The Tomatometer rating – based on the published opinions of hundreds of film and
television critics – is a trusted measurement of movie and TV programming quality
for millions of moviegoers. It represents the percentage of professional critic reviews
that are positive for a given film or television show.
From the Critics
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The Tomatometer is 60% or higher.
The Tomatometer is 59% or lower.
Movies and TV shows are Certified Fresh with a steady Tomatometer of 75% or
higher after a set amount of reviews (80 for wide-release movies, 40 for
limited-release movies, 20 for TV shows), including 5 reviews from Top Critics.
Percentage of users who rate a movie or TV show positively.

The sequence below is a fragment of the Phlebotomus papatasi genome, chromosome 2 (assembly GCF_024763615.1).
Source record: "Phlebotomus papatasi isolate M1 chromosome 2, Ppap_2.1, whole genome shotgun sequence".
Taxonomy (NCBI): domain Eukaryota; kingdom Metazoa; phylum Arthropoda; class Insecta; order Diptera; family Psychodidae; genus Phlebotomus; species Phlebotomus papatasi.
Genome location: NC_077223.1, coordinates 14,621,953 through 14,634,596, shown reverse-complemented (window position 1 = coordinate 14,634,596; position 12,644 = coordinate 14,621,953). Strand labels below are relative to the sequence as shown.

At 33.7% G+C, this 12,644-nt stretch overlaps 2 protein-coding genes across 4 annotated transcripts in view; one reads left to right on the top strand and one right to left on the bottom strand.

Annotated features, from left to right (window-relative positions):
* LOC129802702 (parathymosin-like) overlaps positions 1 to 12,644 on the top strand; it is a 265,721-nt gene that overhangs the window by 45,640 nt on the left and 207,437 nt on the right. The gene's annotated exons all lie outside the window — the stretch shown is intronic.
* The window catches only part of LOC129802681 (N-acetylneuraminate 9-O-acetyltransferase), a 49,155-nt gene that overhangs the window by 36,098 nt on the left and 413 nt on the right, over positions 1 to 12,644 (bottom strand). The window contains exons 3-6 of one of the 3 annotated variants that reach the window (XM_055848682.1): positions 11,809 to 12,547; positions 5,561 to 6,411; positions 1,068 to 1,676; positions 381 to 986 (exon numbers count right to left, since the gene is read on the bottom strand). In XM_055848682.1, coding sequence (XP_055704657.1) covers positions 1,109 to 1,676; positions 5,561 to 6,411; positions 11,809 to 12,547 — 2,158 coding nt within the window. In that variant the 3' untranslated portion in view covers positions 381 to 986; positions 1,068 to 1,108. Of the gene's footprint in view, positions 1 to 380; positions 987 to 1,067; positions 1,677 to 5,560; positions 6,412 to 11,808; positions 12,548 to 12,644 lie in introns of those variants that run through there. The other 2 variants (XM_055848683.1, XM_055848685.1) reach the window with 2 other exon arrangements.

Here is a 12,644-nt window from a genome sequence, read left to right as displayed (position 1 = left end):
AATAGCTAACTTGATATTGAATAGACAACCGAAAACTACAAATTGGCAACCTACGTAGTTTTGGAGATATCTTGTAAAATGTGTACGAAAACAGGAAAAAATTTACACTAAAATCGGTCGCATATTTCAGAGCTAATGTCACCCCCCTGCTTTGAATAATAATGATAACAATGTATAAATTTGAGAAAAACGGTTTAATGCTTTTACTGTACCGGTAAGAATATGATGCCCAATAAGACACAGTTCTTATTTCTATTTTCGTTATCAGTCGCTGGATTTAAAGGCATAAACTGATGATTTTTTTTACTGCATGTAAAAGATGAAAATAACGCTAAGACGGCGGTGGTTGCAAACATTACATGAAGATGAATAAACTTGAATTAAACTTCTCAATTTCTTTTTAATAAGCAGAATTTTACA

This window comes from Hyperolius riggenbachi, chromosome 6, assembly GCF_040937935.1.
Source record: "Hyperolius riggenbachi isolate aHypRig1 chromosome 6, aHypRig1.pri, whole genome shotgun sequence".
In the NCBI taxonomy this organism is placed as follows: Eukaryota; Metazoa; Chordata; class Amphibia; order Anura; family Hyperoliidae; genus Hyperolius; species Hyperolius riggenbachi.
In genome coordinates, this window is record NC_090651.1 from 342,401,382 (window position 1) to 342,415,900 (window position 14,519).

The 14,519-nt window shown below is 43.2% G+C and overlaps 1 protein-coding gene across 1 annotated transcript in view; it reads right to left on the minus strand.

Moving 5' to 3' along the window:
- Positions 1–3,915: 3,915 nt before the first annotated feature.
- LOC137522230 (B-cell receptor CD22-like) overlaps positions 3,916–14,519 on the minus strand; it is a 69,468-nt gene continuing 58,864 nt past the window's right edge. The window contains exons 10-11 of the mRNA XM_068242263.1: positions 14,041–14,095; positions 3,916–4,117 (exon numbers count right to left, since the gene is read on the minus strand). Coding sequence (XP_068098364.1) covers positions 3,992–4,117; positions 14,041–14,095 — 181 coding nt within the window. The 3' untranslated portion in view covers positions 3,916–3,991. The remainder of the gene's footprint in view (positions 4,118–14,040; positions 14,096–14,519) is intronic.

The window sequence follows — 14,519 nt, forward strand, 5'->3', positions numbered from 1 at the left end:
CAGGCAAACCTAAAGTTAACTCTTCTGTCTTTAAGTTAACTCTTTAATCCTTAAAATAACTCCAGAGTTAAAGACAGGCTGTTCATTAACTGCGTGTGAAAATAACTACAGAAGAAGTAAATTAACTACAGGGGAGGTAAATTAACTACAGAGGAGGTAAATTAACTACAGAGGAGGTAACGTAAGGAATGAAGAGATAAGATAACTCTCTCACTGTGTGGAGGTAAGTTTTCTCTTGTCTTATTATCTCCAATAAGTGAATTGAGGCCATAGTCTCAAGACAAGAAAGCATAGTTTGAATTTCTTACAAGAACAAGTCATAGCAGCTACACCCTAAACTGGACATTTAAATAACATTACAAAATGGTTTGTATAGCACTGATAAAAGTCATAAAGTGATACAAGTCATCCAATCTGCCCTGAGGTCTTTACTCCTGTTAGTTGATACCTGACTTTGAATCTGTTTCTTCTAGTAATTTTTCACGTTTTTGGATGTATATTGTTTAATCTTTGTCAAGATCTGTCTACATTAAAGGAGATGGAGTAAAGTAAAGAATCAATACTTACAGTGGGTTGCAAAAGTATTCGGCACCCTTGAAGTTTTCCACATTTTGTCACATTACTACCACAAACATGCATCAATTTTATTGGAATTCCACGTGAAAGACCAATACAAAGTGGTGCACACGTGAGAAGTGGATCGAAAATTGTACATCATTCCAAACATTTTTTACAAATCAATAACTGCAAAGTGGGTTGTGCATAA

An exceptional case of royalty giving way to a career in film, Henry Herbert's work as a writer, producer, and director stood in stark contrast to his role as the 17th Earl of Pembroke and the 14th Earl of Montgomery. Born Henry George Charles Alexander Herbert in Pembroke, Wales, the aristocrat chose not to simply play out his life in the role into which he was born; Instead, he entered the movie business as a runner on Anthony Mann's The Heroes of Telemark (1965) at the age of 16. Fascinated with the modern, freewheeling lifestyle, Herbert was soon shooting documentaries on such rock & roll royalty as Otis Redding and Jimi Hendrix. A subsequent documentary on blind children entitled What Color Is the Wind earned him a high-profile award at the Chicago Film Festival, and, in 1966 -- much to the dismay of his family -- Herbert married beatnik Claire Pelly. Although he gave the impression of anything but royalty (he was frequently seen in such counter-culture duds as flared trousers), his father's 1969 death found the 29-year-old earl sacrificing his filmmaking career and taking on numerous, more-pressing responsibilities when he inherited new titles. He wasn't away from the business for long, however, and his family's country house served as the setting for numerous films, including 1989's Scandal. Herbert slowly began balancing his royal duties with his filmmaking aspirations, resulting in such productions as 1973's Malachi's Cove and Forbidden Passion (1986), a costume drama featuring actor Michael Gambon in the role of literary legend Oscar Wilde -- one of numerous British television dramas the director made during the '80s. Herbert died of cancer October 14, 2003, in Wiltshire, U.K. He was 64.